Then, there is intercultural marriage. That one that is tattooed to one’s life no matter where he/she might go. And it is not just about the couple who say their wedding vows — but the entire family and culture that comes along. My father warned me about intercultural marriage when he found out I was dating somebody from another country. He always said that I have to read and understand it properly because it is no joke. After nearly 3 years of being married, I guess it is about time that I write about this.

My husband was raised by a Chinese family who lived in a farm at a time when the one-child policy was implemented. I, on the other hand, was raised by a Chinese-Filipino family who lived in a city. My parents worked in offices and I grew up with six helpers doing all sorts of household work. I am so used to coming home to a freshly made bed, clean floors and wide spaces. My husband and I met through a training course that happened in Hong Kong. When we started dating, he would fly to the Philippines to visit me or sometimes, I’d fly over to see him. When things became more and more serious, he started bringing me home to his hometown, and that was where I got my first shock of the culture I was getting into.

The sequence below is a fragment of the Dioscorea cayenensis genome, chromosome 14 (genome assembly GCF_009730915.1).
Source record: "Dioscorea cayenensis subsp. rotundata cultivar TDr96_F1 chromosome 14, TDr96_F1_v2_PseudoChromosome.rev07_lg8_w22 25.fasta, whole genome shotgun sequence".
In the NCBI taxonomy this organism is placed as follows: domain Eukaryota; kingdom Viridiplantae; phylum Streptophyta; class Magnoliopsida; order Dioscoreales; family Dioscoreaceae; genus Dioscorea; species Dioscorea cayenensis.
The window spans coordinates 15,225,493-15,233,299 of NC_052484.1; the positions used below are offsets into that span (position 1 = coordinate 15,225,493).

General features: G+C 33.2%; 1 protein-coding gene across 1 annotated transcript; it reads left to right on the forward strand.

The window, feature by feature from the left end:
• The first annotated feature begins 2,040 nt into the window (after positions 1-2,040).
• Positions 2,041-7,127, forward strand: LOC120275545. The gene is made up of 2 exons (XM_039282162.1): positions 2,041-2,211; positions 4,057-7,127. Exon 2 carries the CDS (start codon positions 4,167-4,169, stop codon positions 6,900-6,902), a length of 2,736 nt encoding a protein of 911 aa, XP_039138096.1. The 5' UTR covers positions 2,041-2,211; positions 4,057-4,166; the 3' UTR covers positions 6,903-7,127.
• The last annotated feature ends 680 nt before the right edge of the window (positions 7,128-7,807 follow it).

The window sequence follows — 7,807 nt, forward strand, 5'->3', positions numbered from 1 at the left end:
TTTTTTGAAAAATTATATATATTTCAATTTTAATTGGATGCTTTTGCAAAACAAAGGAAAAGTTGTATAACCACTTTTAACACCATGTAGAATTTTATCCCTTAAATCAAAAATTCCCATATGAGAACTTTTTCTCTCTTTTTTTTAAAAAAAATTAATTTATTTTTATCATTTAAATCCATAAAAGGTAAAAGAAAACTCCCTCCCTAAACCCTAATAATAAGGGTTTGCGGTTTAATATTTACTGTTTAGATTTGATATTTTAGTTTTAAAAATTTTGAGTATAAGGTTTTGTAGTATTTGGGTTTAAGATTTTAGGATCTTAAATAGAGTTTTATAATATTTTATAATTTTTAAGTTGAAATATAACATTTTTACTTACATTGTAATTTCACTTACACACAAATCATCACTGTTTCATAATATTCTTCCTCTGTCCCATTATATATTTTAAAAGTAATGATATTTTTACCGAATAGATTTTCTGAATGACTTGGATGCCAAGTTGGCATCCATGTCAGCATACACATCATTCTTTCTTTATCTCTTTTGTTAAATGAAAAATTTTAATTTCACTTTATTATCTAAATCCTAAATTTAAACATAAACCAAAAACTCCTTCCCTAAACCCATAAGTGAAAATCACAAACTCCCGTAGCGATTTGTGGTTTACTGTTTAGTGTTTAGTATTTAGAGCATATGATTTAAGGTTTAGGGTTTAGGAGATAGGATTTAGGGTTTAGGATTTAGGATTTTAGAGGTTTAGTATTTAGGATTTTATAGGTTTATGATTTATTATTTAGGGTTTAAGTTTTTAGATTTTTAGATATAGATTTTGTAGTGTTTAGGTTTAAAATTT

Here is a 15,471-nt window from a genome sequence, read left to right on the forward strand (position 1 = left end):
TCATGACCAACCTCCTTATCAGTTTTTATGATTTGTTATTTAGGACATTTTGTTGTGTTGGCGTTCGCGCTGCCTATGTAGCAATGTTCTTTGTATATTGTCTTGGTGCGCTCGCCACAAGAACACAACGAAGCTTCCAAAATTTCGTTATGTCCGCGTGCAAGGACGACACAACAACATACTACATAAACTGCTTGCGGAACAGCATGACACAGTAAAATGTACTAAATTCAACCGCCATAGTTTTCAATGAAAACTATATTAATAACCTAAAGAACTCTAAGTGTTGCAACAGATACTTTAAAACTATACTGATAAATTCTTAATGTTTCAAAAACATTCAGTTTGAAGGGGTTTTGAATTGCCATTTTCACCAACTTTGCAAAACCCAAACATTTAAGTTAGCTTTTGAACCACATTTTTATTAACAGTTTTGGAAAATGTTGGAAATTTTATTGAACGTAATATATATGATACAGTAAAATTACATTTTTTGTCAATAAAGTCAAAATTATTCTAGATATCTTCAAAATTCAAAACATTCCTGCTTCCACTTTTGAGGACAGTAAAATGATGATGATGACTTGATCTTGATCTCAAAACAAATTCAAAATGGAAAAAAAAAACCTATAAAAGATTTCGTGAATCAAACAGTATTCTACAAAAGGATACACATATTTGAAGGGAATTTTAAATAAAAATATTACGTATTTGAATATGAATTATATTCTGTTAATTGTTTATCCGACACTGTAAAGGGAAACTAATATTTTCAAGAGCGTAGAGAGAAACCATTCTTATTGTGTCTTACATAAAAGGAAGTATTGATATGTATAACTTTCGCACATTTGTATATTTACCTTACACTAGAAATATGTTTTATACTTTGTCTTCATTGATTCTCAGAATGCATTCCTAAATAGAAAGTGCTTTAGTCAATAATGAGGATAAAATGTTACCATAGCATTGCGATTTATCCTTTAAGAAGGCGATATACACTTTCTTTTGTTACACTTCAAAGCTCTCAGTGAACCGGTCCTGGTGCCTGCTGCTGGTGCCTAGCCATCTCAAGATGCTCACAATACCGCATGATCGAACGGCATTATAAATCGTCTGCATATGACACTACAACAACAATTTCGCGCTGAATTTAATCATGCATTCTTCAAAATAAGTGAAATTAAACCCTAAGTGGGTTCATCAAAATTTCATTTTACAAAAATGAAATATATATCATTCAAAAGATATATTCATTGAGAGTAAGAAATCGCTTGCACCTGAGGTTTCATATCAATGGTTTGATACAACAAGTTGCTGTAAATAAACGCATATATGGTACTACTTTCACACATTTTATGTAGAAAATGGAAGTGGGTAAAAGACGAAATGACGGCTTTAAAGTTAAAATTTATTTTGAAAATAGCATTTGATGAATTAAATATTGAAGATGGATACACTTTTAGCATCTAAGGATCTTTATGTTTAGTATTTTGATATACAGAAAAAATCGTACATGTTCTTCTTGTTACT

Prior to my departure date, I set out my expectations in my head: (1) I expected the language barrier as nobody knew how to speak English; (2) I expected challenges in the toilet business as toilet bowls are not really popular and widely accepted there; and (3) I expected the absence of spoon and fork as Chinese societies really do use chopsticks when eating. I managed my expectations according to these three but instead, I realised that I focused on the most unimportant factors.